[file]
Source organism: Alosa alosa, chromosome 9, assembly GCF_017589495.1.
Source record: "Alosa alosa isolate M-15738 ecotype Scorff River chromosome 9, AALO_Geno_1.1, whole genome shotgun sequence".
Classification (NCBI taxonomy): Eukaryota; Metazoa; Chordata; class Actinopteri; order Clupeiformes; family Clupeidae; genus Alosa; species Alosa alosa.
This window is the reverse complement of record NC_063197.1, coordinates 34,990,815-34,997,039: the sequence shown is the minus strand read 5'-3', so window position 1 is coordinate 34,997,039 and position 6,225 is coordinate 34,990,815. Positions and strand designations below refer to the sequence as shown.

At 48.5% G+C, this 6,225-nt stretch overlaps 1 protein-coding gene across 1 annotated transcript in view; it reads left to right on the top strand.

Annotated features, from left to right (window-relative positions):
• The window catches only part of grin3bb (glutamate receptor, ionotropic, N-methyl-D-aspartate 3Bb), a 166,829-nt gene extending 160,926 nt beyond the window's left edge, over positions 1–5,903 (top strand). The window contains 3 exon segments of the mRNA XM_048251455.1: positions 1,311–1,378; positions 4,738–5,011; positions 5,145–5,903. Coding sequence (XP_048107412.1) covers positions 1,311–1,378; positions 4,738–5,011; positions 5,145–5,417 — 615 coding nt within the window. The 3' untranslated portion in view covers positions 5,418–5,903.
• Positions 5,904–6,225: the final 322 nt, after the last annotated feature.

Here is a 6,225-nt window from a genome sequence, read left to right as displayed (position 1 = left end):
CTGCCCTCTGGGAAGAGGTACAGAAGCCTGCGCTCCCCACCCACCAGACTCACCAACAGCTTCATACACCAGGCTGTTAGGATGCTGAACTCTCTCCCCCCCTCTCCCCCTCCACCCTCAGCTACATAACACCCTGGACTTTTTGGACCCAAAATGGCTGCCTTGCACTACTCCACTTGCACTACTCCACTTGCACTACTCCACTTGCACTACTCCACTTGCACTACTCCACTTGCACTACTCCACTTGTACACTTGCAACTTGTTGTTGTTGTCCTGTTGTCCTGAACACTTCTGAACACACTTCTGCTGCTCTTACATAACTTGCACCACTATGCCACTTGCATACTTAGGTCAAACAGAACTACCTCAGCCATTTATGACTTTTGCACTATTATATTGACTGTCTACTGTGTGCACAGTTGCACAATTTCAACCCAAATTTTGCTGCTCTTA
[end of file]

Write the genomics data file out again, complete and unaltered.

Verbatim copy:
Source organism: Alosa alosa, chromosome 9, assembly GCF_017589495.1.
Source record: "Alosa alosa isolate M-15738 ecotype Scorff River chromosome 9, AALO_Geno_1.1, whole genome shotgun sequence".
Classification (NCBI taxonomy): Eukaryota; Metazoa; Chordata; class Actinopteri; order Clupeiformes; family Clupeidae; genus Alosa; species Alosa alosa.
This window is the reverse complement of record NC_063197.1, coordinates 34,990,815-34,997,039: the sequence shown is the minus strand read 5'-3', so window position 1 is coordinate 34,997,039 and position 6,225 is coordinate 34,990,815. Positions and strand designations below refer to the sequence as shown.

At 48.5% G+C, this 6,225-nt stretch overlaps 1 protein-coding gene across 1 annotated transcript in view; it reads left to right on the top strand.

Annotated features, from left to right (window-relative positions):
• The window catches only part of grin3bb (glutamate receptor, ionotropic, N-methyl-D-aspartate 3Bb), a 166,829-nt gene extending 160,926 nt beyond the window's left edge, over positions 1–5,903 (top strand). The window contains 3 exon segments of the mRNA XM_048251455.1: positions 1,311–1,378; positions 4,738–5,011; positions 5,145–5,903. Coding sequence (XP_048107412.1) covers positions 1,311–1,378; positions 4,738–5,011; positions 5,145–5,417 — 615 coding nt within the window. The 3' untranslated portion in view covers positions 5,418–5,903.
• Positions 5,904–6,225: the final 322 nt, after the last annotated feature.

Here is a 6,225-nt window from a genome sequence, read left to right as displayed (position 1 = left end):
CTGCCCTCTGGGAAGAGGTACAGAAGCCTGCGCTCCCCACCCACCAGACTCACCAACAGCTTCATACACCAGGCTGTTAGGATGCTGAACTCTCTCCCCCCCTCTCCCCCTCCACCCTCAGCTACATAACACCCTGGACTTTTTGGACCCAAAATGGCTGCCTTGCACTACTCCACTTGCACTACTCCACTTGCACTACTCCACTTGCACTACTCCACTTGCACTACTCCACTTGCACTACTCCACTTGTACACTTGCAACTTGTTGTTGTTGTCCTGTTGTCCTGAACACTTCTGAACACACTTCTGCTGCTCTTACATAACTTGCACCACTATGCCACTTGCATACTTAGGTCAAACAGAACTACCTCAGCCATTTATGACTTTTGCACTATTATATTGACTGTCTACTGTGTGCACAGTTGCACAATTTCAACCCAAATTTTGCTGCTCTTA